A funny realization dawned on me a few weeks ago while planning this Brazil trip.
I’ve turned into a lazy, spoiled traveller. I have no idea how to plan international travel anymore.
The budgeting. The flight bookings. The arrangement of visas and accommodations and all things that make travel so daunting and rewarding and exhilarating. I wanted to throw my computer at the wall and go back to bed. Forever.
Inherently, I DO know how to do this stuff. But it’s just such a goddamned hassle. A rewarding hassle, to be sure. But a hassle. After all, apparently we’re happier planning our trips than actually doing them.
Over the past year, most of my trips have been media trips…other than Montreal, Halifax, and the Dominican Republic. But even those were also aided by friends and all-inclusive packages. Typically, when I do media trips, I request to extend my flight home so that I can spend extra time in the area. It’s what I did with Prague and Calgary (and you’ll find most media folks are more than accommodating in this regard).
But THIS trip…this trip is just for me. Pure travel. No obligations.
As I’m admonishing myself for laziness, however, the merits of media trips are becoming all too obvious as well.
1. My biggest issue with planning a trip: MEDIA OVERLOAD. Holy shit. The Internet is a minefield of information, and navigating it feels like a life or death situation. Where to go? What to do? What’s worth seeing? Everybody has a friggen opinion. Duh. We’re bloggers, we’re meant to inspire.
So what did I do? I ordered a Lonely Planet guidebook, and a Portuguese phrasebook. Done.
Here I am, a travel writer who curates online content, but I’m goddamned married to my guidebooks. Pages I can dog-ear; sentences I can highlight.
I love that media trips plan all this stuff for me. Narrows it down. Gives me something concrete to research online.
2. The food experiences. I just spent the past two months researching St. John’s finest restaurants, which, of course, involved eating at them. Can I afford to do this in Brazil? Shit no. I’m looking forward to a little weight loss, actually, as most days I’ll probably have to scale back on the food intake just to make ends meet. I hear that’s healthy, right?
Some of my best food experiences have been the direct result of press trips and sponsored restaurant menu tastings. As a result, I like to think I’m a more knowledgeable food writer these days. (Read: snob.)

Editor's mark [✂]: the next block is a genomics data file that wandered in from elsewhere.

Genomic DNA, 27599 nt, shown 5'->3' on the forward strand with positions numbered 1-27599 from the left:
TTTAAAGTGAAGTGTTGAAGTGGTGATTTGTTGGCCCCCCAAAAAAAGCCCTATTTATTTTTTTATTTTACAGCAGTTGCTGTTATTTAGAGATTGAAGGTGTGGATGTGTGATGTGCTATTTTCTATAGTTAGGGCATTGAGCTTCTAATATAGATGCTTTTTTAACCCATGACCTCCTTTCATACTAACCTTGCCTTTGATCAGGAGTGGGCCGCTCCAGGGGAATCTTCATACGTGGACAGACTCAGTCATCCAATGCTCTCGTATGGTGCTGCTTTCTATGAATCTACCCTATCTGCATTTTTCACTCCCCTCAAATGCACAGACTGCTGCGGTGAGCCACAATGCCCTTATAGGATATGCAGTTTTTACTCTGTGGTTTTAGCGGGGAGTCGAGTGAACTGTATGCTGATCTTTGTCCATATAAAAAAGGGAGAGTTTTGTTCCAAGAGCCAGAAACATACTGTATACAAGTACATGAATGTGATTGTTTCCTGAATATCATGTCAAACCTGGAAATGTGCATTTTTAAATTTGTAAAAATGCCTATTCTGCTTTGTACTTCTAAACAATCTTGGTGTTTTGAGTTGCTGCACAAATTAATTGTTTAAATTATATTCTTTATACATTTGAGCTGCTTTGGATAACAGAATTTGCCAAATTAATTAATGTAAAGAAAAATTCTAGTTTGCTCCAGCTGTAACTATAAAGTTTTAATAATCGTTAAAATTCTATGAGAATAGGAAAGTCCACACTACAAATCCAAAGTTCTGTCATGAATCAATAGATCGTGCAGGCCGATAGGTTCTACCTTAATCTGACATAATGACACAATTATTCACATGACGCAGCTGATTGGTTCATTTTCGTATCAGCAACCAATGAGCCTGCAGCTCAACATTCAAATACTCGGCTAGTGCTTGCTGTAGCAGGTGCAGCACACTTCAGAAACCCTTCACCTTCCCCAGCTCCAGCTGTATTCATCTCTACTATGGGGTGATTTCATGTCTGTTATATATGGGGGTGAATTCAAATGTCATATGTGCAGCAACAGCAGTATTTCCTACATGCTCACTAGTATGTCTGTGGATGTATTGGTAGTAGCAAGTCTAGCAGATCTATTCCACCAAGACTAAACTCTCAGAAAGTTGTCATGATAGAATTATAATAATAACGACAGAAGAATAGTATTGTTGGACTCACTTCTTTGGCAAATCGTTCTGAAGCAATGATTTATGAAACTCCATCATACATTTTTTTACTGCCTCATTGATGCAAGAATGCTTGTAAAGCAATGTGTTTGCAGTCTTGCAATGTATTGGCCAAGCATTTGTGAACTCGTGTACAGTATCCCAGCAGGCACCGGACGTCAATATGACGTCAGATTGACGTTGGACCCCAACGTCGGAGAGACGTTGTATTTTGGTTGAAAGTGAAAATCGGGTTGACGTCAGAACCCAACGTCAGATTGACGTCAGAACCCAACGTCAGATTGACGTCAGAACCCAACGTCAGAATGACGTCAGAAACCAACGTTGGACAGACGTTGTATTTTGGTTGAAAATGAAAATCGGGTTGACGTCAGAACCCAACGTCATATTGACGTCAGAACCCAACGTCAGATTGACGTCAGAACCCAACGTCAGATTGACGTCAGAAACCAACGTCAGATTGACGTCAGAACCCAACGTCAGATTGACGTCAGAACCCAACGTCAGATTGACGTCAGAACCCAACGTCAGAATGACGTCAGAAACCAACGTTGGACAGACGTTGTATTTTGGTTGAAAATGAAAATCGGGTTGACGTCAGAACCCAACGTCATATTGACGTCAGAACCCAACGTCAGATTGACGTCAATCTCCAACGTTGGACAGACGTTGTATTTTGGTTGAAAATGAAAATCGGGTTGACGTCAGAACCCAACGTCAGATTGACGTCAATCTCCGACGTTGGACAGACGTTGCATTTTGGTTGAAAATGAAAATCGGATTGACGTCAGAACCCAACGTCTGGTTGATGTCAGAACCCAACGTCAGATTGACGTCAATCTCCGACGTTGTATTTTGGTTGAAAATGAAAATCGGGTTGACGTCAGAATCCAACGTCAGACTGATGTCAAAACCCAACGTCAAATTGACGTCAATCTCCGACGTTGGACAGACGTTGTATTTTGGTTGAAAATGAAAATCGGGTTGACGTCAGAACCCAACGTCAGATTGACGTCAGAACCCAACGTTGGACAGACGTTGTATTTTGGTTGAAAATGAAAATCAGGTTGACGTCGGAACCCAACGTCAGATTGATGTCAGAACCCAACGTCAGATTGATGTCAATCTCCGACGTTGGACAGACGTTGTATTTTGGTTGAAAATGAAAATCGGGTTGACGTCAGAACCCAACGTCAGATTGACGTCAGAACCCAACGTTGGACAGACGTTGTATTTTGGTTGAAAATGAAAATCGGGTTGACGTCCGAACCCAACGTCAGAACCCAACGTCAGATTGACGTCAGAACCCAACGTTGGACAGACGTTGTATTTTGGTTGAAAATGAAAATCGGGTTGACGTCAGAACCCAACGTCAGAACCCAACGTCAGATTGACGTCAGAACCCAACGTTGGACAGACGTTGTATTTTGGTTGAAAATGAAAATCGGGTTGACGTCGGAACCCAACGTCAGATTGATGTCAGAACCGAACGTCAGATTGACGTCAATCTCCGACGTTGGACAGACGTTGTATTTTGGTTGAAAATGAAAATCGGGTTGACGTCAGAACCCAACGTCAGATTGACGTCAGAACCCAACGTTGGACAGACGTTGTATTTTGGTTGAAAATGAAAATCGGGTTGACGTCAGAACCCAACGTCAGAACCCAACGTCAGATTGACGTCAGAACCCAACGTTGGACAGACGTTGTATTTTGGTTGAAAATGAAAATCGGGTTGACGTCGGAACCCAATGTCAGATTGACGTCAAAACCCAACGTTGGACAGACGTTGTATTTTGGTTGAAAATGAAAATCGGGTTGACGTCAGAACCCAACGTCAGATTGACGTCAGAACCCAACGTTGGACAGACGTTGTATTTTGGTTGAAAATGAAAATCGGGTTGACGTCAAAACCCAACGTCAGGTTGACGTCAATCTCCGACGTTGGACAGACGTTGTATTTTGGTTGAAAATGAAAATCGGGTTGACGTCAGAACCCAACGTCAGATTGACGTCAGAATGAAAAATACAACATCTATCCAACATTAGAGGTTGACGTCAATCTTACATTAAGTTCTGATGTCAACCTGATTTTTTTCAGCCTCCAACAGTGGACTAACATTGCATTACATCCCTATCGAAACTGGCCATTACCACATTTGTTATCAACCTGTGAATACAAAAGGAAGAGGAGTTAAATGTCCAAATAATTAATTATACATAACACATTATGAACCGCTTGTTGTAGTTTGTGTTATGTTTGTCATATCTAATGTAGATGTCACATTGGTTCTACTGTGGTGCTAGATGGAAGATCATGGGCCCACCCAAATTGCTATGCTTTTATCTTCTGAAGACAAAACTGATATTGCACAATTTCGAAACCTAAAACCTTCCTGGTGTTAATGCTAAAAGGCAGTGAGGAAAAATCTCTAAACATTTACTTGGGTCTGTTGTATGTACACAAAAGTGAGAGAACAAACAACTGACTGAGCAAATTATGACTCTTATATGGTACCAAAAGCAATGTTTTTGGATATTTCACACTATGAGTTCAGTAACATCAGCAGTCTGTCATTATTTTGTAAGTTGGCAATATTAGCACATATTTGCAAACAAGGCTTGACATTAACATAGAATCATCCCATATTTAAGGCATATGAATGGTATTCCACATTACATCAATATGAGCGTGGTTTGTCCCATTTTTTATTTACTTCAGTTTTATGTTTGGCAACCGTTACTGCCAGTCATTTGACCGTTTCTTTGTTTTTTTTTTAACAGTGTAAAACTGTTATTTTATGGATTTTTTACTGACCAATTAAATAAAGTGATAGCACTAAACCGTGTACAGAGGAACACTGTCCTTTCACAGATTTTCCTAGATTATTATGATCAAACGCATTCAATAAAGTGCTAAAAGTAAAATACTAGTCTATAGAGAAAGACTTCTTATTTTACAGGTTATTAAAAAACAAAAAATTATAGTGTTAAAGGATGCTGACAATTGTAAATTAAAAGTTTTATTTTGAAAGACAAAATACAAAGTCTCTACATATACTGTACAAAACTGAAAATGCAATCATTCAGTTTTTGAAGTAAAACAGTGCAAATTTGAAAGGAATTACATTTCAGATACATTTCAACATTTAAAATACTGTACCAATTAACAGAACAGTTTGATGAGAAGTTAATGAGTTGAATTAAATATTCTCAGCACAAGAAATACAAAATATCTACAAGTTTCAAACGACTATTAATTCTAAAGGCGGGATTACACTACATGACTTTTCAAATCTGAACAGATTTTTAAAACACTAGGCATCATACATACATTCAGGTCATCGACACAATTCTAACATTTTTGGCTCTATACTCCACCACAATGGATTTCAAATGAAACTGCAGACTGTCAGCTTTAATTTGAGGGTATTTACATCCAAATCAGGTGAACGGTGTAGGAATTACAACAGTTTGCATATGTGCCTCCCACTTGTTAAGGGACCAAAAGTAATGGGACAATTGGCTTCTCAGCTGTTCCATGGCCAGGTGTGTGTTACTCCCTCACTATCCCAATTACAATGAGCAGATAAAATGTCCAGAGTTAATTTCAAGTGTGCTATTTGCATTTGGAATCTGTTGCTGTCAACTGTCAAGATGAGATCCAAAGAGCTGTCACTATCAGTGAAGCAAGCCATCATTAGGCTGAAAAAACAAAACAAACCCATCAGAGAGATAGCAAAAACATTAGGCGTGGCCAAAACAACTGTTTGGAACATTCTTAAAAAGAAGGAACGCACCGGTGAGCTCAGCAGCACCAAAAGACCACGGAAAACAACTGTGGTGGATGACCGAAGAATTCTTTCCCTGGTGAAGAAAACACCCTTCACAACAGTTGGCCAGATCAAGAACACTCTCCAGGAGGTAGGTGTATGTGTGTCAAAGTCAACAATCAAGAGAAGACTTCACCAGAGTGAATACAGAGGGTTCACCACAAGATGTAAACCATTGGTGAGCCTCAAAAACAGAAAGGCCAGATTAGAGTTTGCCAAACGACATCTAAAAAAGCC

3. The company. Other than the occasional odd group of bitter, jaded travel media folks who scorn freebies and are no longer impressed by their surroundings, almost every media trip I’ve been on has been in the company of amazing people. In fact, I met Nadine and Maggie on my Contiki South America trip, and now we’re reuniting in Brazil. BFFs across the miles.
4. I have experiences I would never have on my own dime. There’s a lot to be said about travelling how you want to travel, but if you know how to pick the right media trip, you DO get to travel the way you want. Would I have ever heli-yogaed IRL? Hell no. Would hiking Machu Picchu have been a realistic goal for me even two years ago? Not a chance. And those memories are some of my most coveted. I am eternally grateful for them.
And that’s what I’m all about, being a Professional Experience Collector. I’m a writer, not a travel agent. You come here to be inspired or have a chuckle, or perhaps you’re holding out for the day when I crack and upload a nude photo. Either way, the only time I do the whole “Top 10 places to have a coffee” thing is when I’ve spent a great deal of time somewhere. Like St. John’s.
Am I a sell-out? Probably. Girl’s gotta eat.
Everything is objective. Remember that, peeps.
And that is my attempt to console myself over the fact I’m a really shitty traveller. Whatever the case, I’m going to need a real vacation after this one.